Dan Feldman

Jason Kidd
AP Photo/Alex Brandon

Report: Jason Kidd ‘on shaky ground’ with Bucks

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Some of the Bucks owners reportedly aren’t sold on Jason Kidd.

How’s that going for the coach/de facto general manager?

Gery Woelfel of The Journal Times:

I’m told Kidd, who was brought to Milwaukee by one of the team’s tri-majority owners and close friend, Marc Lasry, hasn’t endeared himself to the rest of the Bucks’ ownership group. Some think Kidd’s arrogant, some think his heart isn’t into coaching and are miffed he took off a portion of the season for hip surgery when he could have done it in the offseason. Some, most importantly, question his coaching acumen and his player personal decision-making.

I’ve also been told by people close to the Bucks’ situation that Kidd, once the golden boy of the organization, is now on shaky ground.

several NBA sources contend Hammond will soon be relocating to another zip code — either being fired or leaving on his own volition.

Talk among some league officials is Hammond will end up in perhaps a similar position with New Orleans.

It’s unsurprising the Bucks are considering such a major shakeup. They fell from 41-41 last season to 33-48 this year, their defense – an aggressive, trapping scheme engineered by Kidd – falling off a cliff. The step back is understandable, considering the team dumped reliable veterans to get younger players with more upside. But it doesn’t seem they internally understood the tradeoff they were making, which would indicate a flawed process. Kidd has been chasing experience on the floor all season.

If his personality or hip surgery grated owners, Kidd put his job in jeopardy by his performance.

He put together much of this team – trading for poor-shooting Michael Carter-Williams, signing ill-fitting Greg Monroe and dumping veterans like Jared Dudley, Zaza Pachulia and Ersan Ilyasova. If ownership isn’t sold on Kidd, now could be time to make a change – especially if he wants to move officially into the front office.

Actual general manager John Hammond is reportedly under contract through next season. If ousted, he could work under Joe Dumars with the Pelicans. Hammond served in Dumars’ Pistons front office before leaving to run Milwaukee.

Keeping Hammond could allow Kidd more time to prove himself as a coach. But if Hammond is also headed out, it makes it harder simply to reduce Kidd’s responsibilities.

Wholesale change becomes more logical.

The Bucks have plenty of talent in Giannis Antetokounmpo, Jabari Parker, Khris Middleton and even Monroe and Carter-Williams. Whomever is in charge next season has a nice base.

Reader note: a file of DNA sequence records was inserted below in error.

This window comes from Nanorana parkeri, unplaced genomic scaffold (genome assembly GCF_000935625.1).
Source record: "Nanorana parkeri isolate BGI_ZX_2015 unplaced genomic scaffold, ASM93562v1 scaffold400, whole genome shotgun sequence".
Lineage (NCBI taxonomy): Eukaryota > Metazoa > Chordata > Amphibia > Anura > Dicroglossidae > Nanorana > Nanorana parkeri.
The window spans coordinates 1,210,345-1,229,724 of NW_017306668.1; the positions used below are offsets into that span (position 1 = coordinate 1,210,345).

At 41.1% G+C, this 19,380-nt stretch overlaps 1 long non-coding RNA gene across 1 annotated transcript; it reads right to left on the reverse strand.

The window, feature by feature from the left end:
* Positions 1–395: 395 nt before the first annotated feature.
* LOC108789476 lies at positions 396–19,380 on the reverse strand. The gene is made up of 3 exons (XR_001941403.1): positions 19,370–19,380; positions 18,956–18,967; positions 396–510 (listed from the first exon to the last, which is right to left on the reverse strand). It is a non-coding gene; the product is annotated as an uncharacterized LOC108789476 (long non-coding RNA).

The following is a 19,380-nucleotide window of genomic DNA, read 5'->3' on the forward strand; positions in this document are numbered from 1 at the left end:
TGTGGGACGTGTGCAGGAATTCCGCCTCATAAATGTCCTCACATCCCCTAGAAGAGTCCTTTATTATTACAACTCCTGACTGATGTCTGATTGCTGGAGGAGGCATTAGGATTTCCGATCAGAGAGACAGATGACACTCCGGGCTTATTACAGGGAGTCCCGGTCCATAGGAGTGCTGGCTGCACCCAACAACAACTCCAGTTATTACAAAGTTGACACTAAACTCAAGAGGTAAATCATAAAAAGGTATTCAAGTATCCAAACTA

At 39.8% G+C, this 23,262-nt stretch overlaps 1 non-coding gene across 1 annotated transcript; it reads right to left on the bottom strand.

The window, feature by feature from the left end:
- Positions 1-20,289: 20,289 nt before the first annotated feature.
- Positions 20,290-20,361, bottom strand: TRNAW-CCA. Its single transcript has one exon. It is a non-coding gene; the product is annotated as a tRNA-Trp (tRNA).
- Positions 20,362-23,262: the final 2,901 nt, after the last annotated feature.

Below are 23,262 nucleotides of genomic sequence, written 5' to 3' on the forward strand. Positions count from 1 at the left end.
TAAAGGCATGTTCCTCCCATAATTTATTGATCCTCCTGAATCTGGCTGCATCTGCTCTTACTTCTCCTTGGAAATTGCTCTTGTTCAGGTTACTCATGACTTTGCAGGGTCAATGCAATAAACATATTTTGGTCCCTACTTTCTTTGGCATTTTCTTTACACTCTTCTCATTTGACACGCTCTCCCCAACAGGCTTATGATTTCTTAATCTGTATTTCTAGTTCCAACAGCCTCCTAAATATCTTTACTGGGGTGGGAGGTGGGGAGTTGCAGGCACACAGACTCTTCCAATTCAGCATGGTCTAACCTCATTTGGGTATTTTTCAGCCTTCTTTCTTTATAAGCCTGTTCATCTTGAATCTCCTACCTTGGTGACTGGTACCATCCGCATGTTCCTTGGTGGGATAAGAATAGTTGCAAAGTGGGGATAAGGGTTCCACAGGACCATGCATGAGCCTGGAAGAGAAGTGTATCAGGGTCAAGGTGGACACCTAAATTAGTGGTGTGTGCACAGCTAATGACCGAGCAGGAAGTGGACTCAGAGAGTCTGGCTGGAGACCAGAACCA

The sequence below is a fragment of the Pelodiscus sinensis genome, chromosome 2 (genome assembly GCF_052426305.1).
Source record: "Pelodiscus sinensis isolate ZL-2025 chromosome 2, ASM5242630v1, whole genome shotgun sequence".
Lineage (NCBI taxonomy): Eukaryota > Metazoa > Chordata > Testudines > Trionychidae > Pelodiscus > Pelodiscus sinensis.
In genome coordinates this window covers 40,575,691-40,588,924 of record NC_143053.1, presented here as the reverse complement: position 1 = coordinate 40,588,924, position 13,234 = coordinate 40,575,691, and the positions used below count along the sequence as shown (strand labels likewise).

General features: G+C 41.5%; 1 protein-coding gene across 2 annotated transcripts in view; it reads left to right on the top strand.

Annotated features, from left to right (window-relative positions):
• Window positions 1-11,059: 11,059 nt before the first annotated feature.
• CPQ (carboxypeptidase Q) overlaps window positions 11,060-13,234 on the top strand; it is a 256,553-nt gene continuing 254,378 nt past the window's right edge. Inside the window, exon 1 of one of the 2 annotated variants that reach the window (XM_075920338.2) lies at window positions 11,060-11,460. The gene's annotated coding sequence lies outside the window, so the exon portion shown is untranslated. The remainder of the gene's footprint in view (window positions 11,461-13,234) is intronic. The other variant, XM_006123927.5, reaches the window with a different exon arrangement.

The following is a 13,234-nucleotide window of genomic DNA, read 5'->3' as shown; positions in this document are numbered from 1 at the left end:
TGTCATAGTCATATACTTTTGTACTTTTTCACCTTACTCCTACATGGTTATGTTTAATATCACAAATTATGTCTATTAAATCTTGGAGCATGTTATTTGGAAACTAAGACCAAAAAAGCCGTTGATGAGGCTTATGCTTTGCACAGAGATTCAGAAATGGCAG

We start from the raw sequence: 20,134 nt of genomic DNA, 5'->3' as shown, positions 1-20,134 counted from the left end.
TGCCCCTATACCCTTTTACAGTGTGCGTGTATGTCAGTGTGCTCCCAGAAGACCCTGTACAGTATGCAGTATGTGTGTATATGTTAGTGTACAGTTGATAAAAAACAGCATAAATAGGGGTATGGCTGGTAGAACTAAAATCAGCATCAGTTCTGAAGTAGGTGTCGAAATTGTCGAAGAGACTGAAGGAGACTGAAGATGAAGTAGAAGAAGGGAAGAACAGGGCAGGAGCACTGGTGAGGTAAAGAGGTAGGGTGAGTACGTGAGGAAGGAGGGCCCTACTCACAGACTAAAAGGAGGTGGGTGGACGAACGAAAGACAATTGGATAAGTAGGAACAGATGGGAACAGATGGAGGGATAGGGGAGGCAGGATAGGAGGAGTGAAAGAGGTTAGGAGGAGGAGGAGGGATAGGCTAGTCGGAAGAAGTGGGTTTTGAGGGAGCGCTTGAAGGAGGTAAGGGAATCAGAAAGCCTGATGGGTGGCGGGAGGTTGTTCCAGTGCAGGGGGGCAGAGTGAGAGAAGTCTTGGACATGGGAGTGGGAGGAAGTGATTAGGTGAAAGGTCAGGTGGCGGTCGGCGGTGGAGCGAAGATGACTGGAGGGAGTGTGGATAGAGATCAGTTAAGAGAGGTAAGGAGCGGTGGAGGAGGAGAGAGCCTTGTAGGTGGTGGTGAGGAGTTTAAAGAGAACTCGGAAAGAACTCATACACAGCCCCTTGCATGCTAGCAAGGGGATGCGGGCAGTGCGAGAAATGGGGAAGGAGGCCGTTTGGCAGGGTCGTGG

The big question: Will it be Kidd?

2016 PBT Awards: Defensive Player of the Year

Golden State Warriors forward Draymond Green (23) tangles with San Antonio Spurs' Kawhi Leonard (2) and Kevin Martin during the first half of an NBA basketball game, Saturday, March 19, 2016, in San Antonio. San Antonio won 87-79. (AP Photo/Darren Abate)
AP Photo/Darren Abate
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The end of the NBA season is here, and if we at NBC’s ProBasketballTalk had ballots in front of us, here is how we’d vote for NBA’s Defensive Player of the Year.

Kurt Helin

1. Kawhi Leonard

2. Draymond Green

3. DeAndre Jordan

Kawhi Leonard won the award last year and the only question was “did he play enough games.” That’s not a debate this year. He is locking guys down on the perimeter and is key to the best defense in the NBA. Draymond Green and his versatility earns second place. Third is DeAndre Jordan, who became a much better defender within the team system this season and is finally living up to the hype Doc Rivers has been selling for a couple seasons.

Sean Highkin

1. Kawhi Leonard

2. Draymond Green

3. DeAndre Jordan

Dan Feldman

Defensive Player of the Year

1. Kawhi Leonard

2. Draymond Green

3. Rudy Gobert

The final spot was the only tough call, and it came down to Gobert, Tim Duncan, Andrew Bogut and DeAndre Jordan. Duncan and Bogut are the best defenders of the four, but they also played the least – meaning they impacted the fewest defensive possessions. Jordan, a greatly improved defender, deserves credit for taking such a large load. Gobert, who missed significant time due to injury is a better defender than Jordan on a per-possession basis, is the middle-ground choice. Pick any of the four, and I wouldn’t object.

The next problem: Because they’re all centers, I’ll have to parse the other three again for the All-Defensive second team.

Former 76ers owner Ed Snider dies at 83

FILE - In this March 14, 2007, file photo, Ed Snider, chairman of Comcast-Spectacor and the Philadelphia 76ers and Flyers sports franchises, watches the action from court side during the 76ers basketball game against the Chicago Bulls in Philadelphia. Ed Snider, the Philadelphia Flyers founder whose "Broad Street Bullies" became the first expansion team to win the Stanley Cup, died Monday, April 11, 2016 after a two-year battle with cancer. He was 83. (AP Photo/Tom Mihalek, File)